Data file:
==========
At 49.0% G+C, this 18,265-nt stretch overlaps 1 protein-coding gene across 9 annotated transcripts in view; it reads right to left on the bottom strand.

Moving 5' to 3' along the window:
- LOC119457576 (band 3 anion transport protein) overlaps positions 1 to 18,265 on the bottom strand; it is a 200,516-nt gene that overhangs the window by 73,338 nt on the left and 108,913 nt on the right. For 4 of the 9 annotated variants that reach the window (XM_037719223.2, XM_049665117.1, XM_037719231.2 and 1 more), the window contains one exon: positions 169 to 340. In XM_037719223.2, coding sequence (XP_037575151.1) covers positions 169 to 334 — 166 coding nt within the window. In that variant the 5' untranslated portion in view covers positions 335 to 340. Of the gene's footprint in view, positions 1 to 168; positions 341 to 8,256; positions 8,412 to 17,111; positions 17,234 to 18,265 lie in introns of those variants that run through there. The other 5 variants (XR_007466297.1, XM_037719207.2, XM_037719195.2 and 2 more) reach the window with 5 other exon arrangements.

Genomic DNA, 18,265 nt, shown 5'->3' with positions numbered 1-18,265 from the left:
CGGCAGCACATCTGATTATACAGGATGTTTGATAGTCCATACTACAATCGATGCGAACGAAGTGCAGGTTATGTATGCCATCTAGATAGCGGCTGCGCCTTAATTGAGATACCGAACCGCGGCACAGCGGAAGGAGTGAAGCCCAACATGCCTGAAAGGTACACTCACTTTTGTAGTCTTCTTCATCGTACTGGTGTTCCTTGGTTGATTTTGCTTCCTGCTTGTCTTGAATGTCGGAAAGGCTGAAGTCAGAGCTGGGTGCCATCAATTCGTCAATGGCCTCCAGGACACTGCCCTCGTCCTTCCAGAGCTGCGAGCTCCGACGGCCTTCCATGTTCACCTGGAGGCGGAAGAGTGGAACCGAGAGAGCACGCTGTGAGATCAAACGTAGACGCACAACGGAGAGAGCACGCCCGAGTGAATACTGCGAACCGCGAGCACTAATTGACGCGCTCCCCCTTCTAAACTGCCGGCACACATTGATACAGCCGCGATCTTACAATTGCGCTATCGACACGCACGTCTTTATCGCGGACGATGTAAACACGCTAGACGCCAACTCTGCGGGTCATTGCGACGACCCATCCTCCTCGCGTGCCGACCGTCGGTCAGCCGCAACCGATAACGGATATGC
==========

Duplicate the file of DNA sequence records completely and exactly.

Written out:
At 49.0% G+C, this 18,265-nt stretch overlaps 1 protein-coding gene across 9 annotated transcripts in view; it reads right to left on the bottom strand.

Moving 5' to 3' along the window:
- LOC119457576 (band 3 anion transport protein) overlaps positions 1 to 18,265 on the bottom strand; it is a 200,516-nt gene that overhangs the window by 73,338 nt on the left and 108,913 nt on the right. For 4 of the 9 annotated variants that reach the window (XM_037719223.2, XM_049665117.1, XM_037719231.2 and 1 more), the window contains one exon: positions 169 to 340. In XM_037719223.2, coding sequence (XP_037575151.1) covers positions 169 to 334 — 166 coding nt within the window. In that variant the 5' untranslated portion in view covers positions 335 to 340. Of the gene's footprint in view, positions 1 to 168; positions 341 to 8,256; positions 8,412 to 17,111; positions 17,234 to 18,265 lie in introns of those variants that run through there. The other 5 variants (XR_007466297.1, XM_037719207.2, XM_037719195.2 and 2 more) reach the window with 5 other exon arrangements.

Genomic DNA, 18,265 nt, shown 5'->3' with positions numbered 1-18,265 from the left:
CGGCAGCACATCTGATTATACAGGATGTTTGATAGTCCATACTACAATCGATGCGAACGAAGTGCAGGTTATGTATGCCATCTAGATAGCGGCTGCGCCTTAATTGAGATACCGAACCGCGGCACAGCGGAAGGAGTGAAGCCCAACATGCCTGAAAGGTACACTCACTTTTGTAGTCTTCTTCATCGTACTGGTGTTCCTTGGTTGATTTTGCTTCCTGCTTGTCTTGAATGTCGGAAAGGCTGAAGTCAGAGCTGGGTGCCATCAATTCGTCAATGGCCTCCAGGACACTGCCCTCGTCCTTCCAGAGCTGCGAGCTCCGACGGCCTTCCATGTTCACCTGGAGGCGGAAGAGTGGAACCGAGAGAGCACGCTGTGAGATCAAACGTAGACGCACAACGGAGAGAGCACGCCCGAGTGAATACTGCGAACCGCGAGCACTAATTGACGCGCTCCCCCTTCTAAACTGCCGGCACACATTGATACAGCCGCGATCTTACAATTGCGCTATCGACACGCACGTCTTTATCGCGGACGATGTAAACACGCTAGACGCCAACTCTGCGGGTCATTGCGACGACCCATCCTCCTCGCGTGCCGACCGTCGGTCAGCCGCAACCGATAACGGATATGC